Just last week California became the second state in the nation, following Vermont, to call for an Article V Constitutional Convention in order to address the issue of money in politics.
There are two ways to amend the Constitution. One of them is introducing and passing legislation through Congress — something they do stupendously. Or two thirds of the state legislatures can call for a constitutional convention where three fourths of the states must ratify any amendments to the Constitution. Harvard Professor, scholar, and activist Lawrence Lessig has argued in support of a Constitutional Convention.
On June 23, the California State Senate voted to adopt such a resolution and in doing so became the second state in a historic effort to unravel the influence of capital on Congress and our republic.
Assembly Member Mike Gatto (D) of the 43rd district in Los Angeles initially introduced the resolution, AJR-1 (or Assembly Joint Resolution 1) on December 3rd, 2012. However, the bill was almost immediately sidelined in committee and from there it did not seem as though it would ever see the light of day again.
But that is not the beginning of this story. What started everything in motion was that Cenk Uygur, in conjunction with his popular online news show, “The Young Turks” decided that they were fed up and would not take it anymore! They decided to put together an organization of people from all across the political spectrum all with the same dream of having free fair and open elections. In order to convey how dissatisfied and determined the group was, they adopted the name, Wolf-PAC. That’s where it all started, with the people.
The people at Wolf-PAC met with Assemblyman Gatto in 2012 and because Gatto was sympathetic he introduced the bill. However, he did not have the political capital to fight for it, and there were heavy interests against it with only minimal organizing supporting the bill. It was easily sidelined. This is how the bill stayed until early 2013.
What had happened in the intervening year? Wolf-PAC became a serious force to be reckoned with. Cenk was extremely successful at recruiting people through his online news show, which is where I became affiliated with the organization as a volunteer. In the year between when the bill was sidelined and when it started on its way through committees to the floor a popular movement materialized at the grassroots level. The type of which, in my opinion, we have not seen in the United States since the Populist party of the early 1900’s.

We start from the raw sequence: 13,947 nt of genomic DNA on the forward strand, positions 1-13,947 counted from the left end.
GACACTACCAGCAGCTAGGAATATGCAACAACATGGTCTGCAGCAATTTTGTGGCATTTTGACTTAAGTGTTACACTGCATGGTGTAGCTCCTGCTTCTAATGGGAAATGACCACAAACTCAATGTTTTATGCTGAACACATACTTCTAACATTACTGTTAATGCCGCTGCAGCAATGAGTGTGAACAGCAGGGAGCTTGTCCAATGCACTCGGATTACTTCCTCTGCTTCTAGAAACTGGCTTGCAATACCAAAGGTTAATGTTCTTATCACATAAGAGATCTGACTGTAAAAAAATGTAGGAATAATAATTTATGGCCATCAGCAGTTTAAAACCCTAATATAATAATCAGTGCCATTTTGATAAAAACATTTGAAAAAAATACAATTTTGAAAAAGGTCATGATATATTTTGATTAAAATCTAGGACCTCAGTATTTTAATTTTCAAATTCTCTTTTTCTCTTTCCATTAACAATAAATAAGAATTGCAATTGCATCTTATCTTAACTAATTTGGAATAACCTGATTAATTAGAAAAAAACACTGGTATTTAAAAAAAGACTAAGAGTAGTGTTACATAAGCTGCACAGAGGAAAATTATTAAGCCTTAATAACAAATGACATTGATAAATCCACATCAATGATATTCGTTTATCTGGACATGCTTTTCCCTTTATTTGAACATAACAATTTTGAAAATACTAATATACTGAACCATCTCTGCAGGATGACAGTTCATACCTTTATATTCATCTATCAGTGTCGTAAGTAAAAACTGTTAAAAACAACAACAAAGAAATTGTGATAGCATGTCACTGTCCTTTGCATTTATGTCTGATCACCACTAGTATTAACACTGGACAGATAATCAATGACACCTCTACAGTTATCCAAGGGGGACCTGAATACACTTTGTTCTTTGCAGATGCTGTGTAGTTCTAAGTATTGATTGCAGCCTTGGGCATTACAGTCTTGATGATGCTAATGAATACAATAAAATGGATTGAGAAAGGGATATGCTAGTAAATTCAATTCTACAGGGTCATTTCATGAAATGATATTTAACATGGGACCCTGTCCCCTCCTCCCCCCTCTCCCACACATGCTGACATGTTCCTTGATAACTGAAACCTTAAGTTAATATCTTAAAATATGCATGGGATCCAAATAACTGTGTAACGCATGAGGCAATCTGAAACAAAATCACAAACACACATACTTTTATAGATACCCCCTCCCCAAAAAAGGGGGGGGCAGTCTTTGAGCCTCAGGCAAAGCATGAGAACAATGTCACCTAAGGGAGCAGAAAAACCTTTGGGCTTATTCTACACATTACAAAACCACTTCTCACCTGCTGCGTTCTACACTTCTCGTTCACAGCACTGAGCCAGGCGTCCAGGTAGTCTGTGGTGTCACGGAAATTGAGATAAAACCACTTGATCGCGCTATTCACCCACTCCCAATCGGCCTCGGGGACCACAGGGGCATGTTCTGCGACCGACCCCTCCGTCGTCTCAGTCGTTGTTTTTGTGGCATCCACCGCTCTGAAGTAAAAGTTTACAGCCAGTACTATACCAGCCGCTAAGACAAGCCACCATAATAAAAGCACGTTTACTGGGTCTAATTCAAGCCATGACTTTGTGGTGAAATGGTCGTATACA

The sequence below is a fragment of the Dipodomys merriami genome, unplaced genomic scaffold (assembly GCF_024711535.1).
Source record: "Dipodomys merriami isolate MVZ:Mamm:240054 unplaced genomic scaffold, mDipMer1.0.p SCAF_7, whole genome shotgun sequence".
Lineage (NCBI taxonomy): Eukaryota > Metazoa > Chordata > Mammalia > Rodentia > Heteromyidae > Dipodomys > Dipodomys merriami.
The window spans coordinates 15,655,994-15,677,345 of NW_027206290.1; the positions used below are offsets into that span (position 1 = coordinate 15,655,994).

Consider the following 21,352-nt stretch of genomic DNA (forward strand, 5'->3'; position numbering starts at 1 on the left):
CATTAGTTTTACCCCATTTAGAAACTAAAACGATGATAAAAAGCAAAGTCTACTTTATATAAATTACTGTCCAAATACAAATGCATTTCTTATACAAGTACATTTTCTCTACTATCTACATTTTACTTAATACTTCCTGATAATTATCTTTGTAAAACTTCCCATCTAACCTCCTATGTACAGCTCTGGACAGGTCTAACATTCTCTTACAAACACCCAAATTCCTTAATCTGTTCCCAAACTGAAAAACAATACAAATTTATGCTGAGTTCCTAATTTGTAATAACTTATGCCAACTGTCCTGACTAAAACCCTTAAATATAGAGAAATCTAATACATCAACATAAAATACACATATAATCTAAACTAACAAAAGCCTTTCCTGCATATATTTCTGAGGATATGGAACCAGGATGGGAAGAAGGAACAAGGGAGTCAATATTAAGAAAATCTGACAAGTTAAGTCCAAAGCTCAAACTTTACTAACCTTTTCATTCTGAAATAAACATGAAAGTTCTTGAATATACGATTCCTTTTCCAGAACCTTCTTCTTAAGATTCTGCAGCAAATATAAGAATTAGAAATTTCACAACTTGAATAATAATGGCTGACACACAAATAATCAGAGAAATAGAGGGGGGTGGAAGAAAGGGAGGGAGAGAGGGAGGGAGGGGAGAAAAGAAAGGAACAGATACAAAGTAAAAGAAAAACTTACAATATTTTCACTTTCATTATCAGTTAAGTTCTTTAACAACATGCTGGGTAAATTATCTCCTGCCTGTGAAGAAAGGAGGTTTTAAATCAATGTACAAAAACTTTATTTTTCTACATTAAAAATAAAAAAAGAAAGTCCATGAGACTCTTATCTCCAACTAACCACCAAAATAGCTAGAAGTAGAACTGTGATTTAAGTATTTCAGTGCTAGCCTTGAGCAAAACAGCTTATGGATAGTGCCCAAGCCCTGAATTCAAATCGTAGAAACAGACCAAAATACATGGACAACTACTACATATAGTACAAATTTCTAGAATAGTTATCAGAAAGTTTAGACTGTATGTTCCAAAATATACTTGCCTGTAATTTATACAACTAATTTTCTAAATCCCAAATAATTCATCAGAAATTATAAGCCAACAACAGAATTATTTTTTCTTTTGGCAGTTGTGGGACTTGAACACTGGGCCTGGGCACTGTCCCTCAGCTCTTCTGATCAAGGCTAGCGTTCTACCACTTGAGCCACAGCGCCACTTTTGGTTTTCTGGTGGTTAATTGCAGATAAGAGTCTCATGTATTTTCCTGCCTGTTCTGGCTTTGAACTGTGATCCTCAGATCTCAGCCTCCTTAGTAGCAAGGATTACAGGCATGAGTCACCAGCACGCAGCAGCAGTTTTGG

The organization is bare bones. It only had one or two employees to begin with, Mike Monetta, the National Director of Organizing was the only one I knew of personally. He put together online training seminars that could be easily administered once a volunteer had been through the training themselves. More like rabbits than wolves, our ranks multiplied. Ordinary people who had little or in some cases no political experience stepped up to the plate to become the leaders of this movement. One in particular, Alison Hartson, is a school teacher who initially started training other volunteers, then became a regional organizer, and would eventually rise to the position of statewide organizer for California!
Under Alison’s leadership (and a few others) California citizens put on the full court press. We contacted legislators directly, met with their staff, and representatives and lobbied on behalf of the bill. I personally met with my state Senator at the time and asked him to vote yes on the bill (he did!). We organized phone banks to people inside of the representatives districts and on a human level explained why they should be concerned about money in politics. We asked that they contact their representative. It’s extremely easy to conduct outreach when 90% of the population agrees with the reason you’re calling.
In addition to organizing phone banks, Wolf-PAC CA organized a rally at the capital during the Judiciary Committee where they had roughly 60 volunteers come and express support for the resolution. Nobody dared to speak out against the bill. It was an amazing turn of events. The bill went from being effectively silenced without ever seeing the floor of either chamber for discussion to sailing through committees like a seagull over the ocean.
Volunteers of Wolf-PAC could be heard rejoicing immediately after the vote, much to the chagrin of legislators. Cenk, of cooooourse, covered the success of the bill on The Young Turks. And with that — there are two down and thirty two to go. One more in the books for the good guys. Many other states already have resolutions introduced, and many more are on the way.
These were my immediate reflections upon hearing the news. I am supremely impressed at the ability of everyone involved as citizens to recognize the need for action and to answer the call. Let it be known that civic duty and social responsibility in the United States is not dead, it is alive and well!